Same as what I said above about the Igster, although this album comes from his collaboration with David Bowie (!). The song is all about the alienation of driving aimlessly through a decaying industrial city. In the Banshees version, Siouxsie, a vocalist of limited but enormously stylish range, mimics Iggy, but the band redoes the song in a very English kind of way. Faithful, but ornate. It's like the difference between actually driving through the industrial wasteland and watching an arthouse movie of driving through the industrial wasteland. But it's a very, very good movie.

* "Ring of Fire," Wall of Voodoo (Johnny Cash)
Voodoo is another of my all-time favorite bands. If you've heard "Mexican Radio," that's them. It's unfortunate that this was their one-hit wonder because, although that's exactly how they sound, they were so much more. Ennio Moriconi spaghetti-western soundtrack music from a futuristic Twilight Zone. They recorded this early in their career and played it in concert all the way through. It begins with a deep pulsating drone, then Marc Moreland's guitar, hot-miked and all cheesy Western, plays the riff. Front man Stan Ridgway then sings the lyrics in his trademark voice. Wisecracking irony in flesh. Even being sincere, his nasal voice still dripped with it. Spare, spellbinding version that ends in guitar feedback.

* "That's When I Reach for My Revolver," Catherine Wheel (Mission of Burma)
This song was part of a group of "secret cover tracks" on a Catherine Wheel CD. CW were an alt-metal band from England in the mid-Nineties. Neither heavy metal or hard rock, but very, very powerful and very, very smart. Their record company tried to slot them in with grunge, but they aren't that either. Guitar-based, loud but with a superior control of their dynamics, thoughtful and intelligent lyrics. A great package that never caught on, sad to say. Mission of Burma were a Boston punk-ish band that never got much notice, but were hugely influential on later bands. Angular, experimental, also loud (They gave their guitar player tinnitus!), and not afraid to confound their audience. "Revolver" is a melodic and melancholy song about pent-up anger ("That's when I reach for my revolver / that's then it all gets blown away"), that goes from quiet verses to bursts of soaring riffery in the choruses. The Catherine Wheel version is note-for-note, but they bring their trademark power and dynamics to the song, along with far superior production values to the indy original, to make it soar.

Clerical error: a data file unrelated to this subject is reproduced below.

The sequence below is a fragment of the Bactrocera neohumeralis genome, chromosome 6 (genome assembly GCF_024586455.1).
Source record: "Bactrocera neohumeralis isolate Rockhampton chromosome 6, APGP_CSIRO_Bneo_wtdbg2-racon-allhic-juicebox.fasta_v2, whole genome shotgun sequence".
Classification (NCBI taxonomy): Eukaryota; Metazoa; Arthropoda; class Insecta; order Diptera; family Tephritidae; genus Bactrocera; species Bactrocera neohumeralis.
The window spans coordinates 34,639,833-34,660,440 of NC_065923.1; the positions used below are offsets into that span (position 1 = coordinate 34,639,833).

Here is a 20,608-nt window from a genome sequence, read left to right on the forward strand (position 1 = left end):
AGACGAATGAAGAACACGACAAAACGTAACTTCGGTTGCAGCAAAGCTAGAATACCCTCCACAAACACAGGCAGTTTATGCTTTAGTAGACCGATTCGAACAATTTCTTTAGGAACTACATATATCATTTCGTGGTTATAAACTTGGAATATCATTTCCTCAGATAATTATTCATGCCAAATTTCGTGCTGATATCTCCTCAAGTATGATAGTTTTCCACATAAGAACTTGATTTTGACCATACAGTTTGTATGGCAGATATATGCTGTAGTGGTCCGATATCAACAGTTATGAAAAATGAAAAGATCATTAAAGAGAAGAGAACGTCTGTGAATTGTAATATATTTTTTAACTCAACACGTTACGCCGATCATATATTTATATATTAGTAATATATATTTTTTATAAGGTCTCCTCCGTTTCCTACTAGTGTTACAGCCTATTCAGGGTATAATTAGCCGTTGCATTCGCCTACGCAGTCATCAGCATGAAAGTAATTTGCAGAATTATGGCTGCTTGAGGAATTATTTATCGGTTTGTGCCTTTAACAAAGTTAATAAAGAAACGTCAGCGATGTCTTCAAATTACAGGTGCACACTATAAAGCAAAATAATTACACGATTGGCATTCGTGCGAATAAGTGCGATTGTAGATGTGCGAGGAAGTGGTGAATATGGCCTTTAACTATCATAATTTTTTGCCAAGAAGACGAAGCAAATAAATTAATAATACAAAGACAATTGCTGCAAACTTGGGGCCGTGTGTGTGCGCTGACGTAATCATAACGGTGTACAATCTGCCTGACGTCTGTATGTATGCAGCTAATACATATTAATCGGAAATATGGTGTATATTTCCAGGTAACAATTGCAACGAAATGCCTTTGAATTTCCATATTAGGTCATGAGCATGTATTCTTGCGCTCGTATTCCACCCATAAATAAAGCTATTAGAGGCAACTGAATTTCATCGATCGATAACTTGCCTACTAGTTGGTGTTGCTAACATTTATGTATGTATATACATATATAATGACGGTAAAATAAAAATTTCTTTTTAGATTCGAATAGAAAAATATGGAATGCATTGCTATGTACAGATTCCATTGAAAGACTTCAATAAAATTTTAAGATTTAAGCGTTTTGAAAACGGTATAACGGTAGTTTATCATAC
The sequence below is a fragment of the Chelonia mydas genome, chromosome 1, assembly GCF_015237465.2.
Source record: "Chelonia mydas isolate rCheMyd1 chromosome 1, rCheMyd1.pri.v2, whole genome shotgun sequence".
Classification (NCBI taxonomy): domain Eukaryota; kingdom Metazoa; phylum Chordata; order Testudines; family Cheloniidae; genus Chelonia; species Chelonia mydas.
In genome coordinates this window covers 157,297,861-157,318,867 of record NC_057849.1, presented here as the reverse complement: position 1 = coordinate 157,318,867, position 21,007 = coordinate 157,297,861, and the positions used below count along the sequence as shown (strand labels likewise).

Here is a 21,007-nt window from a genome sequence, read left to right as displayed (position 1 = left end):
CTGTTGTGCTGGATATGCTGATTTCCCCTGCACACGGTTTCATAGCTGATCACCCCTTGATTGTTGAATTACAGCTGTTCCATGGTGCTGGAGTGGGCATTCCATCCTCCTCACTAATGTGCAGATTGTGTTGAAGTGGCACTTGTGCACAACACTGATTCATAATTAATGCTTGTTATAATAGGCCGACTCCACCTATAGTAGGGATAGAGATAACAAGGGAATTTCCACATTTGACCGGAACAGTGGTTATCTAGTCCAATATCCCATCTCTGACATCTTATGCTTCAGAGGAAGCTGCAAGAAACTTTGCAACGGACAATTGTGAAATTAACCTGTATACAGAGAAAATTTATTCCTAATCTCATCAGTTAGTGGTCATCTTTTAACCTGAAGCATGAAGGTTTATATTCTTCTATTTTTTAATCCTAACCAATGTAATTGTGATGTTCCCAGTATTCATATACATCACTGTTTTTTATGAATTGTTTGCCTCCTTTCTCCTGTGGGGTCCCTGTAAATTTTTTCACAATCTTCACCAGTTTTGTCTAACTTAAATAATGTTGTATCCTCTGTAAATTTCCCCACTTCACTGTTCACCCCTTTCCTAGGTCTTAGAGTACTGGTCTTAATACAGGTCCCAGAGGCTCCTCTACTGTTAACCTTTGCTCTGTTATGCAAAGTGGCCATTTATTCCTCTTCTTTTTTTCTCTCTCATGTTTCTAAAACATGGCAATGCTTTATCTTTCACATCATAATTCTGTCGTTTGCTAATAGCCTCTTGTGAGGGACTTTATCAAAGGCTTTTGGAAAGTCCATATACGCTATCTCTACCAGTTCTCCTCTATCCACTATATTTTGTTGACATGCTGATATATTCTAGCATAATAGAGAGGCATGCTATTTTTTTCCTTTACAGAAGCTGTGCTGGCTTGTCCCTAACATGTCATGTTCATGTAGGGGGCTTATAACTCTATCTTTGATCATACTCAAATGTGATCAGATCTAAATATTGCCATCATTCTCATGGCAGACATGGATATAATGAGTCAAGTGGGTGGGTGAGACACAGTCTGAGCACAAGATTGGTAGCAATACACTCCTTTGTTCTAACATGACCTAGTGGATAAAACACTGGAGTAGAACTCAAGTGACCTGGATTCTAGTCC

* "Ever Fallen In Love," Fine Young Cannibals (The Buzzcocks)
Many of you will have heard this, back in the Eighties. Smooth singing over a lush mid-tempo track. The original though was a high-velocity punk rock song! Really! The Buzzcocks were often compared to the Ramones, who were their direct inspiration, but had far higher pop smarts and melodic sense. This is another example of how genius songwriting means a song can be redone in almost any way and still sound great.

* "Bela Lugosi's Dead," Until December (Bauhaus)
Bauhaus were another archetypal Goth band. This was one of their earliest hits. More on them next. Until December was a San Francisco "gay, metal disco band" as their front man once described them. Their live version of the Bauhaus song is reverential and respectful in the extreme, yet outdoes the original in almost every way, especially when turning Peter Murphy's arch delivery into Andy Sherburne's near-mumble. UD recorded this live and the sound is exactly like being in a dripping cave while langorous vampires entertain you. Chilling.

* "Ziggy Stardust," Bauhaus (David Bowie)
Bowie's song was from the Spiders From Mars period. Mick Ronson's guitar absolutely makes the song, a lament about the collapse of a man and a band. Bauhaus almost single-handedly founded the Goth image and style: mannered vocals, sterile production, cold feel. The Bauhaus version is a near copy, even to Peter Murphy's Bowie-worship vocals. But the song is recorded loud, really loud, which makes it fun to crank up.

* "Jump," Aztec Camera (Van Halen)
Everyone's familiar with Van Halen's pop masterpiece. But Aztec Camera, an English band, reinvented it with a light acoutic guitar sound, changing the title command from an imperative in the original to a wry, friendly suggestion in their version. Well worth seeking out. Again, more proof that great songs are great no matter what.

Wow, this was not only longer than I expected, but I'm sure I'm forgetting things here. I've thought about this off and on for a while, but never made notes, dammit. I'll come back to it later this week.

I also mean to do something about obscure songs and bands you really ought to seek out. Later, though.